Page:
Looking ahead to the 2024 presidential election, the poll found that 22% of respondents wanted to see President Joe Biden run for re-election. On the other hand, 36% of respondents wanted President Donald Trump to run for president in 2024, an 8% decline from the Fall 2021 poll. According to Geer and Clinton, Tennessee voters are uninterested in a re-enactment of the 2020 presidential election. 

“You think about the number of people in our political system who are really, really ancient, and I think there’s a desire for something younger just because life experiences matter. When you’re older, you’re aware of the considerations—how you think about situations changes, what becomes relevant to you is different,” Clinton said.

The poll also asked respondents if they would prefer Florida Governor Ron DeSantis or Trump to be the Republican nominee for president in 2024. MAGA republicans overwhelmingly favored Trump, with 60% choosing Trump and 37% choosing DeSantis. Those who identify as non-MAGA republicans, however, favored DeSantis by a similar margin of 66% to 31%. According to Clinton, these results should not discount Trump’s chances of becoming the Republican nominee because he holds a “solid base” of supporters among MAGA republicans, and the party uses a winner-take-all system to allocate primaries.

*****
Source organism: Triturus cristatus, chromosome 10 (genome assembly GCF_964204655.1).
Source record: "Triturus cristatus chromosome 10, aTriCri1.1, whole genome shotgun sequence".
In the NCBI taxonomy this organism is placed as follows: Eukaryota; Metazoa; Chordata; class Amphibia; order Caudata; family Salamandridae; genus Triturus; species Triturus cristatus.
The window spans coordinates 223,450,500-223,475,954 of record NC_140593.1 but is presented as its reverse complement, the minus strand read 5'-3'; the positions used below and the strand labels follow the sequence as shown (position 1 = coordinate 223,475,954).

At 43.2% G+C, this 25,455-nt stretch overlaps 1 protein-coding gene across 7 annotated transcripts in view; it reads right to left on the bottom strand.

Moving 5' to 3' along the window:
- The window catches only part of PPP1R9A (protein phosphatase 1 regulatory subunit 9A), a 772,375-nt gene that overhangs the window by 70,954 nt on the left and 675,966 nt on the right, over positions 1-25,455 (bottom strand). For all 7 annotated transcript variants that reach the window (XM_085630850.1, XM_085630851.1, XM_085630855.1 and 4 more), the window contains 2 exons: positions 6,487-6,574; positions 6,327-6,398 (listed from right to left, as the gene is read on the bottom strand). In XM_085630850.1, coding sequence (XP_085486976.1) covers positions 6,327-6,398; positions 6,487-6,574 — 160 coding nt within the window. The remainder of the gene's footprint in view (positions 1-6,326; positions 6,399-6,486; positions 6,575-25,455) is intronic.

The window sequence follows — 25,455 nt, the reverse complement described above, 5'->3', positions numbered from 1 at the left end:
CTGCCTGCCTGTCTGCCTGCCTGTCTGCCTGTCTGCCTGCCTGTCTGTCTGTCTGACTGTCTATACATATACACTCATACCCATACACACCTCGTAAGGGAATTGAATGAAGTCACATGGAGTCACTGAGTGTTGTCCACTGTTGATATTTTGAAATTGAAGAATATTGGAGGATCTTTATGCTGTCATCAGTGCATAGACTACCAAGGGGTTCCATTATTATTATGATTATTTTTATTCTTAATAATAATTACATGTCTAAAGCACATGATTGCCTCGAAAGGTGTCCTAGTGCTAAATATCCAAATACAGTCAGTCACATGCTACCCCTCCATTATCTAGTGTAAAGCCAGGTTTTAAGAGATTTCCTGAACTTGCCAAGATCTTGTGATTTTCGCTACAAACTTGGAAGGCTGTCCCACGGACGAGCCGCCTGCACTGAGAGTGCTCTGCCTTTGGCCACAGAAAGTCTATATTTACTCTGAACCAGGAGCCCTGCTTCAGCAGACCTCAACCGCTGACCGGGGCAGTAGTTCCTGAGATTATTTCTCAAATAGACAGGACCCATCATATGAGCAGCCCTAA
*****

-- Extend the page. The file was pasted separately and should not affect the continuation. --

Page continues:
“If the anti-Trump vote is split among two or three candidates, the former president could have the support of enough delegates to capture the nomination,” the press release reads.

According to the press release, the poll’s overall results point to divisions emerging within the Republicans Party in the “GOP stronghold of Tennessee.” For example, 34% of Republicans said they are more in support of the MAGA “movement” than they are in support of the Republican Party.

“That so many Republicans think of themselves as more MAGA than classic supporters of the GOP has important implications, given the differences between MAGA and non-MAGA Republicans,” the press release reads.